There’s a unique, unmistakable weight in the silence after an ultrasound reveals a problem. It’s so heavy you can’t breathe or cry. The weight is filled with shock, fear, and deep sadness. With our two year old daughter side, my husband and I felt this weight in our twin pregnancy at our routine bi-monthly ultrasound. We were 21 weeks along and we were told our boys had Twin to Twin Transfusion Syndrome (TTTS). The boys shared a placenta and blood vessels had grown between the babies and were transfusing blood from “Baby A” to “Baby B”. “A” would now be known as the donor and “B” the recipient. The donor had given so much blood that he was dehydrated and was not urinating. This resulted in a very small pocket of amniotic fluid. His ultrasound images showed nothing more than a blob of unrecognizable bright white bone. The weight of his brother and my body rested almost entirely on his bones. Conversely, the recipient had so much blood in his system that his heart was failing and he was urinating profusely. The perinatalogist read his behavior as a sign of his health and amazingly he had wonderful movement, with frequent touching of his crammed brother lying in just on the other side of the membrane that separated them.
I wanted so desperately to help them right away. Fortunately our perinatalogist recommended we consider Fetoscopic Laser Ablation surgery. It was an experimental procedure that would require a next day flight to Seattle. Taking a chance with the procedure meant we could not help ease the donor’s pressure with amnio-reduction therapy. It was a big decision to make very quickly. While my husband and I read the New England Journal of Medicine’s report on the procedure in the ultrasound room, our perinatalogist made arrangements for our procedure in Seattle. We quickly saw that the procedure was the best chance for both our boys to survive the disease.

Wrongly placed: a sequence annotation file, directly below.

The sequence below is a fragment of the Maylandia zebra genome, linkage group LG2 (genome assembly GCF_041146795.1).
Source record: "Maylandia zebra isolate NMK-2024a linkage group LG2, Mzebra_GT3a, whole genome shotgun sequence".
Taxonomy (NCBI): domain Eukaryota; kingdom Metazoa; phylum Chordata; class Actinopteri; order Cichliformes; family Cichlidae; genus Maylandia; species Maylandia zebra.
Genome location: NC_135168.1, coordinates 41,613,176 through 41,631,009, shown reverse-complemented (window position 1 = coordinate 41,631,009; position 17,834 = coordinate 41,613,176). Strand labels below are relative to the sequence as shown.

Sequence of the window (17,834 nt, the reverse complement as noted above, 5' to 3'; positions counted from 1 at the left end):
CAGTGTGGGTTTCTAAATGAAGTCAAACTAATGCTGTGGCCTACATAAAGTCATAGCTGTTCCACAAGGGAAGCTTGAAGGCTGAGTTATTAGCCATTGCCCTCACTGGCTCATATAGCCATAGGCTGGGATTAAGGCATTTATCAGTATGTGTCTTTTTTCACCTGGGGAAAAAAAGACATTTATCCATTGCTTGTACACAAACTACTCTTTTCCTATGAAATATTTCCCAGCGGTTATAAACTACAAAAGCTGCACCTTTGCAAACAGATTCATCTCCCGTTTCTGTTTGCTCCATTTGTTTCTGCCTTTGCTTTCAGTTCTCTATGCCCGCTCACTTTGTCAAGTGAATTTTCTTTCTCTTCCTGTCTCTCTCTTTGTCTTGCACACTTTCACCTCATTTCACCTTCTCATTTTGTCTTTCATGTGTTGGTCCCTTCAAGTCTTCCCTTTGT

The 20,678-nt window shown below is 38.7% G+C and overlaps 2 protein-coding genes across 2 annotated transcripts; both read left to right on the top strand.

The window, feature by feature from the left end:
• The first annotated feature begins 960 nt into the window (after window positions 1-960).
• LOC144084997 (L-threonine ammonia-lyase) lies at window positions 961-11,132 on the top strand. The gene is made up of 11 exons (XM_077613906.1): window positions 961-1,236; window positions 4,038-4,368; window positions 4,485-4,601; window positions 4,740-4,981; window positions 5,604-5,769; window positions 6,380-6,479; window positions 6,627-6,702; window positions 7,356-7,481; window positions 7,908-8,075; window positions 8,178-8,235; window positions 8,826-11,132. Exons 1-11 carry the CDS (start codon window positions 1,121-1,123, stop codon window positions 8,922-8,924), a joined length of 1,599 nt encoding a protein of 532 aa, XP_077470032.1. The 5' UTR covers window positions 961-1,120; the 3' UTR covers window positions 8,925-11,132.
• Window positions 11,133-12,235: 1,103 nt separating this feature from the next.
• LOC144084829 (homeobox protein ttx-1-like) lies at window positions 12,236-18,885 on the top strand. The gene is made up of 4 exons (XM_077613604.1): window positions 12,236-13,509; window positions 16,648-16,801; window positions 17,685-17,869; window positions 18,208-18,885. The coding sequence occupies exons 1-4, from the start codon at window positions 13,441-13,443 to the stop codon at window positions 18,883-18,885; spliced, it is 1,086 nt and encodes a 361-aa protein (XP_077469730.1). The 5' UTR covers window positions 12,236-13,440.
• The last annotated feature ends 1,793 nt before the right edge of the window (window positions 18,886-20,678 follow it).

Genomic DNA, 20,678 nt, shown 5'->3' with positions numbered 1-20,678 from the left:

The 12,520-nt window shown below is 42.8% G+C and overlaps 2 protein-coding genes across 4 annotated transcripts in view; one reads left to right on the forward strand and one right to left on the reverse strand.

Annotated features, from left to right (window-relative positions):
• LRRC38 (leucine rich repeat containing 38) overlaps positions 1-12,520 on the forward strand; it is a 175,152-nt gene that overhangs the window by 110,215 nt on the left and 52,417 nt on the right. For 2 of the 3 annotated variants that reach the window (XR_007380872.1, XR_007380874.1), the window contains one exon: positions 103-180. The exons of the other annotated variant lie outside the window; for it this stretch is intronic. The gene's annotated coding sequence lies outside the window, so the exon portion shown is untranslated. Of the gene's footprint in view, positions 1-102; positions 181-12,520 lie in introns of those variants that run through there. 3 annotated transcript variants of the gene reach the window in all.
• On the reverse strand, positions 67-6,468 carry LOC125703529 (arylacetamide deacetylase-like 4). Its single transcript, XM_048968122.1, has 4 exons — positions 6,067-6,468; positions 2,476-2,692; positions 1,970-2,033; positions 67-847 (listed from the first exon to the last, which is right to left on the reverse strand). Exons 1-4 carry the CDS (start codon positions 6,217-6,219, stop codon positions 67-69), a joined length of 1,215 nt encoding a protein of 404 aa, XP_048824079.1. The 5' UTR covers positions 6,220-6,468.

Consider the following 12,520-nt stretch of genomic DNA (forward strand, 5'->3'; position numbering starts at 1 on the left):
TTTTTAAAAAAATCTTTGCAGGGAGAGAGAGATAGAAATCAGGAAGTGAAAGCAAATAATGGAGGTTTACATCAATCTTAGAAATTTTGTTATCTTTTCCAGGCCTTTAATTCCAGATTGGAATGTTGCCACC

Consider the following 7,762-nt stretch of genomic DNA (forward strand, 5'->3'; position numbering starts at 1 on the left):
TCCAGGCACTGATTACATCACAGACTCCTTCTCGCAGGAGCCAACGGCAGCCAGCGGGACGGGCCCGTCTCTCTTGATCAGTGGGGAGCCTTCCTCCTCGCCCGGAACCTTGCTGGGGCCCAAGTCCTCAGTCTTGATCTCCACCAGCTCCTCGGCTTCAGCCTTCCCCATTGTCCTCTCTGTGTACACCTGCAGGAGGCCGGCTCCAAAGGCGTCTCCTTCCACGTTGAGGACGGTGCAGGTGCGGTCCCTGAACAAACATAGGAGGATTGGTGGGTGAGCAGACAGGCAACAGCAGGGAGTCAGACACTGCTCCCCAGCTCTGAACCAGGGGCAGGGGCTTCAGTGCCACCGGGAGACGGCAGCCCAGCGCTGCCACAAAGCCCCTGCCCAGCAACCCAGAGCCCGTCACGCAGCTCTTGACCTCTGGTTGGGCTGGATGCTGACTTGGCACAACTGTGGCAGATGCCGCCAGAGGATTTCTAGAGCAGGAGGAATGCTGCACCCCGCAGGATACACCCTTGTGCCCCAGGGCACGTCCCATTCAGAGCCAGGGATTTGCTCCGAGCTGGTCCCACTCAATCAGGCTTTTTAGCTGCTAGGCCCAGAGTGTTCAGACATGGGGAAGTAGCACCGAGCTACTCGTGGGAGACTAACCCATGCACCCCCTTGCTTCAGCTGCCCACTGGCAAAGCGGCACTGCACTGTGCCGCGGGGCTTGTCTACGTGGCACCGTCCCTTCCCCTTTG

That afternoon, five hours after diagnosis and less than twenty-four hours until our flight, I had a revelation. I felt that if our boys were destined to live a short life, never knowing the world outside the womb, I wanted them to feel love, know peace, hear beautiful music, and experience my comforting presence. While the grandparents gathered to help, while my husband miraculously planned our travel and logisitcs of our stay in Seattle, I rested with my daughter and visualized a calm glowing light healing my boys and myself. I talked to them both out loud and in my mind. I told them I knew they hurt but we were going to be ok. I told them to hold on just a bit longer. I had my daughter cast a shadow of her hand in the sunlight on my naked and fast growing tummy, so that they could see their sister.
A four hour ultrasound in Seattle a little more than two hours after we landed the next day revealed how much healing needed to take place. The boys were at Stage 3, with the 5th stage being mortality. The recipient’s heart was failing and the doctor in Seattle (Dr. Martin Walker) gave him three more days to live. The donor’s brain scans did not show any signs of anemia, but Dr. Walker predicted his death a few days after his brothers. The good news was that my placenta was attached to the back of my womb, a key factor that made us eligible for the Laser Ablation surgery the next day.